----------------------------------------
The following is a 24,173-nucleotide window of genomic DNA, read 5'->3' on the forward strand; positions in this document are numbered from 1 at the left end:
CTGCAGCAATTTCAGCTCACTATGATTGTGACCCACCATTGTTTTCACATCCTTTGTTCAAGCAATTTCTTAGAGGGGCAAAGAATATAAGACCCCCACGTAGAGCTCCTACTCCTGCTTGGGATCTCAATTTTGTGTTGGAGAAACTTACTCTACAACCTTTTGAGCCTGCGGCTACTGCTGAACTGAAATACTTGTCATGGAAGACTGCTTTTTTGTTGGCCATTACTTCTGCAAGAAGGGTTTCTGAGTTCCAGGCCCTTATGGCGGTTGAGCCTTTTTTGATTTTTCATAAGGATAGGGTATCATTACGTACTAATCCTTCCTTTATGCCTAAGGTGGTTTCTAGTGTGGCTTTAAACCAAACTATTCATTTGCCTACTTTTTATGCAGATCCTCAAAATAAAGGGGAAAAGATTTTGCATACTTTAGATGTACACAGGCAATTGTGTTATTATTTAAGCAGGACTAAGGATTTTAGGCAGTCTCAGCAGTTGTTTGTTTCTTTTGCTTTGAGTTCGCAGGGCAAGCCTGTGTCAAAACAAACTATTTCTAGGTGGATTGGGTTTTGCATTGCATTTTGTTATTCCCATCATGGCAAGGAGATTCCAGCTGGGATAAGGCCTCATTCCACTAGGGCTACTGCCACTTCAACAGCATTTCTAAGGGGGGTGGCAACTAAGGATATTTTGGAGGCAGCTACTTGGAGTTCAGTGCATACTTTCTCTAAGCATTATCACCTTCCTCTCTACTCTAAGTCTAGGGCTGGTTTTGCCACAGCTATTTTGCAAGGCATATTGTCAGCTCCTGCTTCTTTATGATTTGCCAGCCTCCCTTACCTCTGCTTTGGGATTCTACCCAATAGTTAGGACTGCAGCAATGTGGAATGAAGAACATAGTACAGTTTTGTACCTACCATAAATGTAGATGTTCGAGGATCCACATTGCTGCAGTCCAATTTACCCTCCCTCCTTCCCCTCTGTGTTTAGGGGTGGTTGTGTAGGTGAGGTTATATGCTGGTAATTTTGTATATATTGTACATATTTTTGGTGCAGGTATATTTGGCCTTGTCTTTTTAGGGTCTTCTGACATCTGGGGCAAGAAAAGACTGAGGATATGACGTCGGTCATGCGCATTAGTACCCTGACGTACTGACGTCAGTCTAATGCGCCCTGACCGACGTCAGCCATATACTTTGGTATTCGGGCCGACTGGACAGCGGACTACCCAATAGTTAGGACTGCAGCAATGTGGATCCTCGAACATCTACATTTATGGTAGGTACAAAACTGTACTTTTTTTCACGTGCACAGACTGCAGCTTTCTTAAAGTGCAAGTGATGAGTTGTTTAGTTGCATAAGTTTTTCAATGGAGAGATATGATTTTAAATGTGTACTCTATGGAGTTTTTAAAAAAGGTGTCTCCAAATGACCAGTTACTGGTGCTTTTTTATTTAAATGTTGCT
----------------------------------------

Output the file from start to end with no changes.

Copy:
The following is a 24,173-nucleotide window of genomic DNA, read 5'->3' on the forward strand; positions in this document are numbered from 1 at the left end:
CTGCAGCAATTTCAGCTCACTATGATTGTGACCCACCATTGTTTTCACATCCTTTGTTCAAGCAATTTCTTAGAGGGGCAAAGAATATAAGACCCCCACGTAGAGCTCCTACTCCTGCTTGGGATCTCAATTTTGTGTTGGAGAAACTTACTCTACAACCTTTTGAGCCTGCGGCTACTGCTGAACTGAAATACTTGTCATGGAAGACTGCTTTTTTGTTGGCCATTACTTCTGCAAGAAGGGTTTCTGAGTTCCAGGCCCTTATGGCGGTTGAGCCTTTTTTGATTTTTCATAAGGATAGGGTATCATTACGTACTAATCCTTCCTTTATGCCTAAGGTGGTTTCTAGTGTGGCTTTAAACCAAACTATTCATTTGCCTACTTTTTATGCAGATCCTCAAAATAAAGGGGAAAAGATTTTGCATACTTTAGATGTACACAGGCAATTGTGTTATTATTTAAGCAGGACTAAGGATTTTAGGCAGTCTCAGCAGTTGTTTGTTTCTTTTGCTTTGAGTTCGCAGGGCAAGCCTGTGTCAAAACAAACTATTTCTAGGTGGATTGGGTTTTGCATTGCATTTTGTTATTCCCATCATGGCAAGGAGATTCCAGCTGGGATAAGGCCTCATTCCACTAGGGCTACTGCCACTTCAACAGCATTTCTAAGGGGGGTGGCAACTAAGGATATTTTGGAGGCAGCTACTTGGAGTTCAGTGCATACTTTCTCTAAGCATTATCACCTTCCTCTCTACTCTAAGTCTAGGGCTGGTTTTGCCACAGCTATTTTGCAAGGCATATTGTCAGCTCCTGCTTCTTTATGATTTGCCAGCCTCCCTTACCTCTGCTTTGGGATTCTACCCAATAGTTAGGACTGCAGCAATGTGGAATGAAGAACATAGTACAGTTTTGTACCTACCATAAATGTAGATGTTCGAGGATCCACATTGCTGCAGTCCAATTTACCCTCCCTCCTTCCCCTCTGTGTTTAGGGGTGGTTGTGTAGGTGAGGTTATATGCTGGTAATTTTGTATATATTGTACATATTTTTGGTGCAGGTATATTTGGCCTTGTCTTTTTAGGGTCTTCTGACATCTGGGGCAAGAAAAGACTGAGGATATGACGTCGGTCATGCGCATTAGTACCCTGACGTACTGACGTCAGTCTAATGCGCCCTGACCGACGTCAGCCATATACTTTGGTATTCGGGCCGACTGGACAGCGGACTACCCAATAGTTAGGACTGCAGCAATGTGGATCCTCGAACATCTACATTTATGGTAGGTACAAAACTGTACTTTTTTTCACGTGCACAGACTGCAGCTTTCTTAAAGTGCAAGTGATGAGTTGTTTAGTTGCATAAGTTTTTCAATGGAGAGATATGATTTTAAATGTGTACTCTATGGAGTTTTTAAAAAAGGTGTCTCCAAATGACCAGTTACTGGTGCTTTTTTATTTAAATGTTGCT